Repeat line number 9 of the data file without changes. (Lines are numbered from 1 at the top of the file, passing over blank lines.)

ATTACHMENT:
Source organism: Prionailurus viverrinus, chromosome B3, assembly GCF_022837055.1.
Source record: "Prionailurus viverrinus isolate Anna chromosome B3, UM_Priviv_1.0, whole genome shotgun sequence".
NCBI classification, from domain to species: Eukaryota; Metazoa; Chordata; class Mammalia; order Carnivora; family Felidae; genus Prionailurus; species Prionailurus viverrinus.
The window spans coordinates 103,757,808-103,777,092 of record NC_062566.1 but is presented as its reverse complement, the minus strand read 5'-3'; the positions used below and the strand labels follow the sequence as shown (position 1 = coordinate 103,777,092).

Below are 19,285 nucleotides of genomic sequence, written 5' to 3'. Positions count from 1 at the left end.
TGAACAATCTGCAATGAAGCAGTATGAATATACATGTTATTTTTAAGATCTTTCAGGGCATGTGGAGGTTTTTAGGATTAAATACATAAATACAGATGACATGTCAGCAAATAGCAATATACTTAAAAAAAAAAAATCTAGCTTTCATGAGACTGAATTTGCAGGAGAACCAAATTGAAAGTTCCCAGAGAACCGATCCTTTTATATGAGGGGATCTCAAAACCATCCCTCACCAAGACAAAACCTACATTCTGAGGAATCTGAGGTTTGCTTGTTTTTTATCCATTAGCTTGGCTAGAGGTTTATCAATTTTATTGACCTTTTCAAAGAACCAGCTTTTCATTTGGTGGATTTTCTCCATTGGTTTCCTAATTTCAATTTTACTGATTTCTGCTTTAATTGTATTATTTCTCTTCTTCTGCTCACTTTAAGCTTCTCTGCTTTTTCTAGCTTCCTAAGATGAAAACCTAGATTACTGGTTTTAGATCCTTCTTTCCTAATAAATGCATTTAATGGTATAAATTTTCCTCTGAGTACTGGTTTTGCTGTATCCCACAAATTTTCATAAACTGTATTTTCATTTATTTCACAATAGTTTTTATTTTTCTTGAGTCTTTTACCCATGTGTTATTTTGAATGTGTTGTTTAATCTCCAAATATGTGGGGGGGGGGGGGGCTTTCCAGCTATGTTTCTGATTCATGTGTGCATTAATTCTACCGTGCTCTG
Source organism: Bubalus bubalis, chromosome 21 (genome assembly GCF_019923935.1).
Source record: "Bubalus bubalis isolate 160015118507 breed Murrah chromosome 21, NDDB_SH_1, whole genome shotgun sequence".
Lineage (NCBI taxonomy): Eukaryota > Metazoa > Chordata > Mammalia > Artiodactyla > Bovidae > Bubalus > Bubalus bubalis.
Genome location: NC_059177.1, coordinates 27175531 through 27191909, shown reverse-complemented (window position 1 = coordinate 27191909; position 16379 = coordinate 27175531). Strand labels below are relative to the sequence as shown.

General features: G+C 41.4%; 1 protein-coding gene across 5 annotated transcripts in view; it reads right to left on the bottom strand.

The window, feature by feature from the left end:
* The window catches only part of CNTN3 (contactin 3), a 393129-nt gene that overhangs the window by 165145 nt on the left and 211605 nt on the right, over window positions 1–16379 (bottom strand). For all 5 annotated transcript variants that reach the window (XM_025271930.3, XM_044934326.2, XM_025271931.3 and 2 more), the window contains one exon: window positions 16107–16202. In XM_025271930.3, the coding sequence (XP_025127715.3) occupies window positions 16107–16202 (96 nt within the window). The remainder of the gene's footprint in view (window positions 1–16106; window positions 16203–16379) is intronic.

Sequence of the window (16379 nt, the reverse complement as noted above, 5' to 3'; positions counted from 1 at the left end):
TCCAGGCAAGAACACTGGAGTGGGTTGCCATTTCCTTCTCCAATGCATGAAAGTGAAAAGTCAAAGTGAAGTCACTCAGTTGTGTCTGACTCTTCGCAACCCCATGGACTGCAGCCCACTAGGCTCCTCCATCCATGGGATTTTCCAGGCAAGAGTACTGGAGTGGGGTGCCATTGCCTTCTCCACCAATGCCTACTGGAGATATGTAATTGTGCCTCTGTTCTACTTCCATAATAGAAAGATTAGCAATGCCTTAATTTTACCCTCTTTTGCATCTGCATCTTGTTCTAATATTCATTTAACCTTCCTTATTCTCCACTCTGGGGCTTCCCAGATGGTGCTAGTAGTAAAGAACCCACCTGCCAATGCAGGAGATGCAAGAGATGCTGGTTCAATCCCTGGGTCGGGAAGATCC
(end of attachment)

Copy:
Lineage (NCBI taxonomy): Eukaryota > Metazoa > Chordata > Mammalia > Artiodactyla > Bovidae > Bubalus > Bubalus bubalis.